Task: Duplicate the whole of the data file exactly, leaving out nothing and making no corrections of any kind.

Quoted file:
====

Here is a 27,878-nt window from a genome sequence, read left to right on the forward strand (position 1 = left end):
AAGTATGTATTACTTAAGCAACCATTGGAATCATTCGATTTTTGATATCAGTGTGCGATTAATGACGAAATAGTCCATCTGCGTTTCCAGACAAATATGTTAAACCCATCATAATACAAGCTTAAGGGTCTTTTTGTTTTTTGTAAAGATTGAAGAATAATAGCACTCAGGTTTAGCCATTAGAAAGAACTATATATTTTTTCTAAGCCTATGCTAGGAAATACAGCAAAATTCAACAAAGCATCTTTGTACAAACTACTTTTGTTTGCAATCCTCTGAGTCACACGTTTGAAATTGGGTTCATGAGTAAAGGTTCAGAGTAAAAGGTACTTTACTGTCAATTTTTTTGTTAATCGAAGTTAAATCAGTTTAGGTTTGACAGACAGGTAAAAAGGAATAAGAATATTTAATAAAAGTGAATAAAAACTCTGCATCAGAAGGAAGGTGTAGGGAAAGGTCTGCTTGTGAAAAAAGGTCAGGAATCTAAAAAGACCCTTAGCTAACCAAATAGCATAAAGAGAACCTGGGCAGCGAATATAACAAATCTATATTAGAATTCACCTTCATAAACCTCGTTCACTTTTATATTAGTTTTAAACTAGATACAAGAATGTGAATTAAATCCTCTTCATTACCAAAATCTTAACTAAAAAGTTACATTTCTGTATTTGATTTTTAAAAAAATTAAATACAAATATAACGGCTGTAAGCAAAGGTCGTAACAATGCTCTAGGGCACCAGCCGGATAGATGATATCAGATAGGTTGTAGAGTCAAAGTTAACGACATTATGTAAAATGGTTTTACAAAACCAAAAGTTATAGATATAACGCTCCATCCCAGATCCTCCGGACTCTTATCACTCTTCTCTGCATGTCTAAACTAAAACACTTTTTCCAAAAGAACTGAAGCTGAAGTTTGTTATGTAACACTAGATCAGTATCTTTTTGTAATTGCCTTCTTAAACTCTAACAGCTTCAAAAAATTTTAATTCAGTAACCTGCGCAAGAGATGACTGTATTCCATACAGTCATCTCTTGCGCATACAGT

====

Here is a 27,878-nt window from a genome sequence, read left to right on the forward strand (position 1 = left end):
AAGTATGTATTACTTAAGCAACCATTGGAATCATTCGATTTTTGATATCAGTGTGCGATTAATGACGAAATAGTCCATCTGCGTTTCCAGACAAATATGTTAAACCCATCATAATACAAGCTTAAGGGTCTTTTTGTTTTTTGTAAAGATTGAAGAATAATAGCACTCAGGTTTAGCCATTAGAAAGAACTATATATTTTTTCTAAGCCTATGCTAGGAAATACAGCAAAATTCAACAAAGCATCTTTGTACAAACTACTTTTGTTTGCAATCCTCTGAGTCACACGTTTGAAATTGGGTTCATGAGTAAAGGTTCAGAGTAAAAGGTACTTTACTGTCAATTTTTTTGTTAATCGAAGTTAAATCAGTTTAGGTTTGACAGACAGGTAAAAAGGAATAAGAATATTTAATAAAAGTGAATAAAAACTCTGCATCAGAAGGAAGGTGTAGGGAAAGGTCTGCTTGTGAAAAAAGGTCAGGAATCTAAAAAGACCCTTAGCTAACCAAATAGCATAAAGAGAACCTGGGCAGCGAATATAACAAATCTATATTAGAATTCACCTTCATAAACCTCGTTCACTTTTATATTAGTTTTAAACTAGATACAAGAATGTGAATTAAATCCTCTTCATTACCAAAATCTTAACTAAAAAGTTACATTTCTGTATTTGATTTTTAAAAAAATTAAATACAAATATAACGGCTGTAAGCAAAGGTCGTAACAATGCTCTAGGGCACCAGCCGGATAGATGATATCAGATAGGTTGTAGAGTCAAAGTTAACGACATTATGTAAAATGGTTTTACAAAACCAAAAGTTATAGATATAACGCTCCATCCCAGATCCTCCGGACTCTTATCACTCTTCTCTGCATGTCTAAACTAAAACACTTTTTCCAAAAGAACTGAAGCTGAAGTTTGTTATGTAACACTAGATCAGTATCTTTTTGTAATTGCCTTCTTAAACTCTAACAGCTTCAAAAAATTTTAATTCAGTAACCTGCGCAAGAGATGACTGTATTCCATACAGTCATCTCTTGCGCATACAGT